Small Business Mergers, Acquisitions, Sales, and Brokerage Simplification Act of 2013by Representative Bill Huizenga
Posted on 2014-01-14
HUIZENGA of Michigan. Mr. Speaker, I rise today to encourage
passage of H.R. 2274, the Small Business Mergers, Acquisitions, Sales,
and Brokerage Simplification Act. Maybe we need to work on the titles
getting a little simpler, too. It is very complex. It is a very complex
set of laws and rules that have been put in place.
I do want to say thank you to my subcommittee chairman, Mr. Garrett, and Ranking Member Sewell for their work on this, as well as Chairman Hensarling and Ranking Member Waters, as we have explored this and dove headfirst, really, into this issue.
It has been estimated, Mr. Speaker, that there are approximately 10 trillion--that's ``trillion'' with a ``t''--privately-owned, small family-owned type of businesses that will be sold or potentially closed in the coming years as baby boomers retire.
Now, we want to see one of those things happen. We want people to see the fruits of their hard work over the years, and we want to see them be able to sell those companies. We don't want to see them close them unnecessarily, because we know the impact that happens to small communities, much like has happened in some of my hometown communities, when we have seen that happen.
Mergers and acquisitions are also known as M&A. Brokers play a critical role in facilitating the transfer of ownership of these smaller privately held companies. Currently, all M&A brokers are subject to costly, burdensome requirements which adversely impact and unnecessarily increase the cost that business owners incur when they buy or sell their businesses. Often we have heard anecdotally and statistically that they have to make a decision sometimes. They can't move ahead and can't really afford to sell that small--literally, sometimes--corner store, mom-and-pop-type operation, and so they end of closing it because they can't afford to go through the sale.
In fact, the issue has been highlighted by the SEC's Forum on Small Business Capital Formation, which, for the last 7 years--that is over the last two administrations, this current administration and the last administration--has repeatedly recommended that the SEC modernize and streamline the regulation of M&A brokers. But, unfortunately, the SEC has never acted on these recommendations.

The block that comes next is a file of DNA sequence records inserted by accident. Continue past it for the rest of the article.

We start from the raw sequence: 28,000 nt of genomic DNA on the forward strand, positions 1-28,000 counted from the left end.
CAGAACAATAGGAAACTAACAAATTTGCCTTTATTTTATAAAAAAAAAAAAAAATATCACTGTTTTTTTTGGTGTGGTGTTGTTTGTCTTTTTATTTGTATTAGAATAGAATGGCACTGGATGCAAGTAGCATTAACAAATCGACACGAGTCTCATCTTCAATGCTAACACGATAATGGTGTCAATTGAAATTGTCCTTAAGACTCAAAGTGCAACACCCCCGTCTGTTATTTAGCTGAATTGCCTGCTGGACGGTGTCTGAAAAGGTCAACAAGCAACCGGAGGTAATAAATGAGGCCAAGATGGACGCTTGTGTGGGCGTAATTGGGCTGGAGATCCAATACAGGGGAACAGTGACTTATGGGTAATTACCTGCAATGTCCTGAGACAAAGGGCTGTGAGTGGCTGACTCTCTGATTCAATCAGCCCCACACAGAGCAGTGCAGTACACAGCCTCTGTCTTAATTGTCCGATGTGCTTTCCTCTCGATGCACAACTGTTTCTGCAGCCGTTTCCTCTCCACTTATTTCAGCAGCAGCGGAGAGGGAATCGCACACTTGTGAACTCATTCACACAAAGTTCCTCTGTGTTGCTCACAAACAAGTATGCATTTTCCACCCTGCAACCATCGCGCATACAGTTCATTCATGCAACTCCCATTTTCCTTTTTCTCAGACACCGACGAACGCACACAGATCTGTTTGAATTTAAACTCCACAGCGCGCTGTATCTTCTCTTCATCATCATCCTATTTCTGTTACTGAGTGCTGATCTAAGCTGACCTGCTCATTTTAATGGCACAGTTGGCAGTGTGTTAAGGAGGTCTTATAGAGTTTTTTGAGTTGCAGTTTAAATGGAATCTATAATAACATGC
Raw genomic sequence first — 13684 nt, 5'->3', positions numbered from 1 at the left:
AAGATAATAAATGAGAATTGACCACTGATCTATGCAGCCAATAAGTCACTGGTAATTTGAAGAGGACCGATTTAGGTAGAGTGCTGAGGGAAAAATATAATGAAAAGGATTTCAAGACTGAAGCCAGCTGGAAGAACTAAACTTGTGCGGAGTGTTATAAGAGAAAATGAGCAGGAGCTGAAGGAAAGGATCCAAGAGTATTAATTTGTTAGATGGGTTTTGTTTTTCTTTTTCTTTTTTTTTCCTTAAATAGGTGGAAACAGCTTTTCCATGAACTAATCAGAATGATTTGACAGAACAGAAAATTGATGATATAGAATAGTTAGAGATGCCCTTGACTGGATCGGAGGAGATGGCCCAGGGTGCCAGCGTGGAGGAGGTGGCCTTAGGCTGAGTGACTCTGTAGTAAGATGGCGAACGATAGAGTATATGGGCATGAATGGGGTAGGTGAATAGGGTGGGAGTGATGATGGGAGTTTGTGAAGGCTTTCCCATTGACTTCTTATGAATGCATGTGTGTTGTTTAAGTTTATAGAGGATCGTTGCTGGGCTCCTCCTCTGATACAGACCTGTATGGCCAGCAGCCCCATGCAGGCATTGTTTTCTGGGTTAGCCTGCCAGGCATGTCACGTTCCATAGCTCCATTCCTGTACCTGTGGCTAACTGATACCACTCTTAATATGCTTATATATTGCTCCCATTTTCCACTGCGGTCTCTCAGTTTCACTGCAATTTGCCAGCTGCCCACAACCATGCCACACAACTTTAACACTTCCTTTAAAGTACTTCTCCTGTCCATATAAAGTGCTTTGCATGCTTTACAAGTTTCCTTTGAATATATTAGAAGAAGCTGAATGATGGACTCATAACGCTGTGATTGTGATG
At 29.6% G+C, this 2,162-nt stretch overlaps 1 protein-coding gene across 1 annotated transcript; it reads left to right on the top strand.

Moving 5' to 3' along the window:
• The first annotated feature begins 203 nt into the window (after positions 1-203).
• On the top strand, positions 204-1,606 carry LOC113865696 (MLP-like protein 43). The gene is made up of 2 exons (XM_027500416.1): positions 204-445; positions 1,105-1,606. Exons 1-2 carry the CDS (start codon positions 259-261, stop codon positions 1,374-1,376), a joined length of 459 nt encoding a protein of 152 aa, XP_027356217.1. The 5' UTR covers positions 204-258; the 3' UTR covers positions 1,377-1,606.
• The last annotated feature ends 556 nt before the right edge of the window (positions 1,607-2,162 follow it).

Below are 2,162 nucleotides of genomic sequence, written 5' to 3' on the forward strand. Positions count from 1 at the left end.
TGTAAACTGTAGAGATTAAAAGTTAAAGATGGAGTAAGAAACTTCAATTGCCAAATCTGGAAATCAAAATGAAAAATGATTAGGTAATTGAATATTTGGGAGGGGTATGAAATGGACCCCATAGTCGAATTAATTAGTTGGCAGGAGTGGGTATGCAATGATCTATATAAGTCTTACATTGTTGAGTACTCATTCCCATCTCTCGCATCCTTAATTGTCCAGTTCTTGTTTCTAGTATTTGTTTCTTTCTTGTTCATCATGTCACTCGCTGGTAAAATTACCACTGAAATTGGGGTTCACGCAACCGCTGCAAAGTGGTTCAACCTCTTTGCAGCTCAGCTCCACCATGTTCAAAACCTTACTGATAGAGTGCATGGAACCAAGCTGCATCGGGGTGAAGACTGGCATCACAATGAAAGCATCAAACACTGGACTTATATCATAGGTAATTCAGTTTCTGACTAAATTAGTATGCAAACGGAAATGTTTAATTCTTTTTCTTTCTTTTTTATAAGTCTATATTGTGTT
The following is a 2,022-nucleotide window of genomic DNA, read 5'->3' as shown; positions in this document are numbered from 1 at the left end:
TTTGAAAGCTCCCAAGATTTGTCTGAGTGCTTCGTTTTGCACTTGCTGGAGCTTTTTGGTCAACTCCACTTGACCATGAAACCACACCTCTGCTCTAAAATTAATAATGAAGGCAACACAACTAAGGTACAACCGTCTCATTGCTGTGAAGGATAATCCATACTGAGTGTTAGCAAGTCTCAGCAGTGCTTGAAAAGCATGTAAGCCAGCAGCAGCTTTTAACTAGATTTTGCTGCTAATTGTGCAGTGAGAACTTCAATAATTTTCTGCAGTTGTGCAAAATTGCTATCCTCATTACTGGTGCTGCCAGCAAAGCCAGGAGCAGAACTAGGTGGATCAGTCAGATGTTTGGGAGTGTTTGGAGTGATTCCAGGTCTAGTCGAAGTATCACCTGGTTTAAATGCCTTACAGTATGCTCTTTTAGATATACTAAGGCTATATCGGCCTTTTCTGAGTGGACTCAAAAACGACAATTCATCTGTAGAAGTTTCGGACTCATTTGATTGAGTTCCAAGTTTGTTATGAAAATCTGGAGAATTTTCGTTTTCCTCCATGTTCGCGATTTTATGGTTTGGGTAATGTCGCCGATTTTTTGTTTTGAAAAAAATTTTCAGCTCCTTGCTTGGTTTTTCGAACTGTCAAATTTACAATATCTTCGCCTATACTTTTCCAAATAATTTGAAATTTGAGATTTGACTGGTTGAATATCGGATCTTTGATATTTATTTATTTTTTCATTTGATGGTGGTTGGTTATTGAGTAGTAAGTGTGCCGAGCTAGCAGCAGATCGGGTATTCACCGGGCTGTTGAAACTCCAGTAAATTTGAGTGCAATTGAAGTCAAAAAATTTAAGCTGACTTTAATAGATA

Well, we think the time is up. We believe that 7 years is long enough. It is time that this body and hopefully our colleagues in the Senate, as well, will take this bill and finally put some closure to this issue. That is why I, along with Representatives Brian Higgins and Bill Posey, introduced H.R. 2274. This bipartisan bill would create a simplified system for brokers performing services in connection with the transfer of ownership of smaller privately held companies.
By simplifying the regulation and reducing the cost of these business brokerage services, these smaller privately owned companies would be able to safely, efficiently, and effectively transfer their company, preserving jobs currently in existence, while also allowing for continued economic growth and job creation to take place at these companies.
There is no risk to the public; there is no threat to the safety and soundness of our economic system; but it is very, very important to those communities that have those kinds of businesses in them and where they are located.
In October 2013, a piece in The Hill newspaper, Michael Nall, president of the Alliance of Merger & Acquisition Advisors, a leading international organization serving the middle-market M&A industry, stated: H.R. 2274, the Small Business Mergers, Acquisitions, Sales, and Brokerage Simplification Act of 2013 is an excellent bipartisan bill, one whose time has come. Congress should get it done before the end of the year.
Sorry, Mr. Nall. We are a little behind schedule, but we are getting there.
He goes on: It's not a sexy bill, not one that prime time TV will be talking about, and not one that will evoke a question in the next Presidential debates; but it is a bill that does have teeth, and it is a serious and substantive piece of small business legislation.
Well, maybe we can inject this into the next Presidential election because this ultimately is about the foundation of our country. It is about that ability for entrepreneurs to go out, strike out on their own, go become successful and then reap the rewards of that and, all the while, provide jobs to communities like we all represent.
Well, in today's highly charged political environment, it is nice to show the American people that a positive, effective initiative can be considered and passed with strong bipartisan support. In fact, this important legislation, as has been mentioned, overwhelmingly passed the Financial Services Committee by a bipartisan vote of 57-0. It is legislation like H.R. 2274 that demonstrates Congress can act in a bipartisan manner to positively impact the lives of Americans.
Mr. Speaker, with that I urge a ``yes'' vote on this legislation, and I look forward to working with my Senate colleague to see H.R. 2274 make it to President Obama's desk.
I want to thank Chairman Garrett for his leadership on this issue.